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Dealer's Wrongful Termination Suit Survives Motion to Dismiss
Posted in Terminations

A federal court in Ohio partially granted a manufacturer's motion to dismiss certain claims in a suit challenging the termination of a distribution agreement brought by one of its former dealers. Palmer-Donavin Manufacturing Co. v. Rheem Sales Co., 2014 U.S.  Dist. LEXIS 82993 (S.D. Ohio June 18, 2014). Palmer-Donavin had been a dealer of the manufacturer Rheem's heating, ventilation, and air conditioning equipment for more than forty years pursuant to a series of written distribution agreements, the last of which had expired in 2009. After 2009, they had continued their relationship through Rheem's approval of Palmer-Donavin's yearly sales plan. The complaint alleged that, after the written contract had lapsed, Rheem convinced Palmer-Donavin to take various actions to promote its products and discontinue the sale of any of its competitor's HVAC equipment, based on the understanding that the relationship would continue. Nonetheless, without Palmer-Donavin's knowledge, Rheem entered into discussions with a different distributor and eventually terminated its relationship with PalmerDonavin in early 2013. Palmer-Donavin brought claims for breach of a written contract, breach of an oral agreement, promissory estoppel, breach of fiduciary duty, and negligent misrepresentation, among others. Rheem moved to dismiss on the ground that the complaint failed to state a claim upon which relief could be granted.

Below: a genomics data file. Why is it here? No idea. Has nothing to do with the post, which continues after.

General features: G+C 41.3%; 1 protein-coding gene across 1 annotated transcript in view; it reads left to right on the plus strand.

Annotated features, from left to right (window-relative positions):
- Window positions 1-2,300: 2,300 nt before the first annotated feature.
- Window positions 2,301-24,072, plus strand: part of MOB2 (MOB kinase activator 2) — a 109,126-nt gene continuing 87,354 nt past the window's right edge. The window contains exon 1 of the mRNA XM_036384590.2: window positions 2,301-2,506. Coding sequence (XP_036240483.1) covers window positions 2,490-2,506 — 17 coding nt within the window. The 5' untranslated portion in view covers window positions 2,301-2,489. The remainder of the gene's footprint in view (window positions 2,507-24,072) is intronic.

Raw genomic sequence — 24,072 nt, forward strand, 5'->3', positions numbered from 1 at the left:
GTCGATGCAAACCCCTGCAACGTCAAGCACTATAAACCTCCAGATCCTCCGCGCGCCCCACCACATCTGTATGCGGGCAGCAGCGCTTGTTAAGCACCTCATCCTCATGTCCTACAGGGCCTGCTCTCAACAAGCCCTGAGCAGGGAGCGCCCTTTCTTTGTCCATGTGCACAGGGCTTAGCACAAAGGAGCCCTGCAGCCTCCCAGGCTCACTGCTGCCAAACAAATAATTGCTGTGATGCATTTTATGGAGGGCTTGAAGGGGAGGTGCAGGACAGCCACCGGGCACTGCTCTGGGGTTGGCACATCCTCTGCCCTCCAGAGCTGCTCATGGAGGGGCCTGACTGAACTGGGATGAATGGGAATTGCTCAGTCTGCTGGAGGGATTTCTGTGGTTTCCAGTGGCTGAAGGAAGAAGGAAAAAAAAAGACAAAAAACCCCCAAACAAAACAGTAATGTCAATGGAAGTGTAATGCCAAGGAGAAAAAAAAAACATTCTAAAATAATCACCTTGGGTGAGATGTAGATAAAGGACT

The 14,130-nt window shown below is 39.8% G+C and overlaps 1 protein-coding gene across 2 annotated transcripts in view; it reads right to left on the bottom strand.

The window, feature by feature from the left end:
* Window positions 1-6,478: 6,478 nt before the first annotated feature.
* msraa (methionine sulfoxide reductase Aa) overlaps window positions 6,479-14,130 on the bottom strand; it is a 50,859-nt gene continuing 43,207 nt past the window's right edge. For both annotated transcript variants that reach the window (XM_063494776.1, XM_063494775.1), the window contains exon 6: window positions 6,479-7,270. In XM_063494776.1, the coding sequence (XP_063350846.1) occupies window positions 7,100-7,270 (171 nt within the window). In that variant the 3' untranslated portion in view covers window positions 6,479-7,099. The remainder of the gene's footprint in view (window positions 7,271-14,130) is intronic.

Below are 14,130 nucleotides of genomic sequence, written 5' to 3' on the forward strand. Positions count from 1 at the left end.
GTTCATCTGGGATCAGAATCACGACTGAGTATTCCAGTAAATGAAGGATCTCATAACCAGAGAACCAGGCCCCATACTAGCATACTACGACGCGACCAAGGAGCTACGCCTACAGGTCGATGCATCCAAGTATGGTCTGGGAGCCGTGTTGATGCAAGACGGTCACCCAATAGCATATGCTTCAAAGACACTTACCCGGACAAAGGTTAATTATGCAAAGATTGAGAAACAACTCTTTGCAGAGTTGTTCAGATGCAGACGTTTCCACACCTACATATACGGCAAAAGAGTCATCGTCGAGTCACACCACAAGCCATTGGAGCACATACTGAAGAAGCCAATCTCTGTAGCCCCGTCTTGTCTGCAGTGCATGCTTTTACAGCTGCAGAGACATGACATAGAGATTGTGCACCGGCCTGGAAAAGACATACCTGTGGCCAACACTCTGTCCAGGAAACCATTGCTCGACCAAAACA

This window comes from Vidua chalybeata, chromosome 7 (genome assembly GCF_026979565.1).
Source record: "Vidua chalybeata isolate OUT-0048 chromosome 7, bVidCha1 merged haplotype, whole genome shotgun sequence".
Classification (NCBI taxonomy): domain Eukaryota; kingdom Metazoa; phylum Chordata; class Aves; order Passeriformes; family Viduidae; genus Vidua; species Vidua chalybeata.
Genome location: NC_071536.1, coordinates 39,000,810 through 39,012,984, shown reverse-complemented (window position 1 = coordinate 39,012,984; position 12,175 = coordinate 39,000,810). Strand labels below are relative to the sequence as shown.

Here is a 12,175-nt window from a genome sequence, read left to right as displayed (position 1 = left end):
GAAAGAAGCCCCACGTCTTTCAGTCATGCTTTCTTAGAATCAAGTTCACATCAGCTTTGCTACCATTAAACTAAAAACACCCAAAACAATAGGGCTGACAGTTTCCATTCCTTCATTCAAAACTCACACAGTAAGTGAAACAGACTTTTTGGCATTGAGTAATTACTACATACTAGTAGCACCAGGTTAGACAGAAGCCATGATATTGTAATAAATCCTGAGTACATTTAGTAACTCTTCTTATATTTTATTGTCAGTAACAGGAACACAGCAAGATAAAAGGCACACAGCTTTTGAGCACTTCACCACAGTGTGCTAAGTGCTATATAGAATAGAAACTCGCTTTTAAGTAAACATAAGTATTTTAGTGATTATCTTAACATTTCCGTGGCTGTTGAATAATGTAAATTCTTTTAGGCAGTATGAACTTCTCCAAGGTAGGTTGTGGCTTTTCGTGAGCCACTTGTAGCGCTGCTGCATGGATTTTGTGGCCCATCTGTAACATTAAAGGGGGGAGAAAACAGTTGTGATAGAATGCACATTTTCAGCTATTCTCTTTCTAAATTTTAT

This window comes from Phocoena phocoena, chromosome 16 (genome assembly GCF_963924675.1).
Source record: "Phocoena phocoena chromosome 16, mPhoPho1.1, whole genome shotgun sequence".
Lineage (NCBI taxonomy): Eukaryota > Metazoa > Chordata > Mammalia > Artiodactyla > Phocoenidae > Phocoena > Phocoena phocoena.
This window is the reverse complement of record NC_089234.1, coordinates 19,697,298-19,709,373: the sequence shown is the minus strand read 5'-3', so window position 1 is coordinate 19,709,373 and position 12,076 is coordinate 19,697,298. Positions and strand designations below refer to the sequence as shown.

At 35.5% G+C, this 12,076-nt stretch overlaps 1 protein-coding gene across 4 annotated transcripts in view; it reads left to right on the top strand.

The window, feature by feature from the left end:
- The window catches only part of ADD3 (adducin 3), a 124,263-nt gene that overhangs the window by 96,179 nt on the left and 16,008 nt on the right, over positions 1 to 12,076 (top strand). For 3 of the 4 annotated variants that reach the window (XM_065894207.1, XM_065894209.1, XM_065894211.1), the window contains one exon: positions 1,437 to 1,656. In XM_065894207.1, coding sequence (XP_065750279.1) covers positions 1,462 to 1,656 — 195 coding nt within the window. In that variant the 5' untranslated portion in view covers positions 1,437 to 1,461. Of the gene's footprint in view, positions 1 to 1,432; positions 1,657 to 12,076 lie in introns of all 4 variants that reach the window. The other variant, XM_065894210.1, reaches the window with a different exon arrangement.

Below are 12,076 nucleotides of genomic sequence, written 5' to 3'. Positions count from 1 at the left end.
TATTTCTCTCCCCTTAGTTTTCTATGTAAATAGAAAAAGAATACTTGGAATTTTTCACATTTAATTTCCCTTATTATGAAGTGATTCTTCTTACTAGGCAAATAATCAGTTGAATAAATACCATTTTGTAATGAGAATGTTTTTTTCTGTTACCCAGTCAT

The court denied the motion as to some of the claims. It held that the lapsed written agreement, which permitted Rheem to terminate the relationship at any time, no longer governed the relationship between the parties. Although expired written commercial contracts are generally enforced if the parties continue to act according to their terms, the court noted that these parties had significantly altered their positions by moving from a nonexclusive to an exclusive distribution relationship. Thus, it concluded that they were no longer operating under the expired written agreement, but instead had formed a series of new contracts evidenced by their agreed-to annual sales plans. Since the new agreements arguably prohibited Rheem from terminating the relationship before the end of the calendar year, the court rejected Rheem's attempt to dismiss Palmer-Donavin's breach of contracts claims. The court also kept Palmer-Donavin's promissory estoppel claim alive because it sufficiently alleged that it had taken various actions in reliance on explicit assurances from one of Rheem's employees that the relationship would not be terminated. The court did dismiss Palmer-Donavin's claim for breach of a fiduciary duty because, although close and long-lasting, the parties relationship was essentially "arm's-length." Similarly, the court dismissed Palmer-Donavin's claim for negligent misrepresentation because the parties had not been in the kind of "special relationship" that such claims require.

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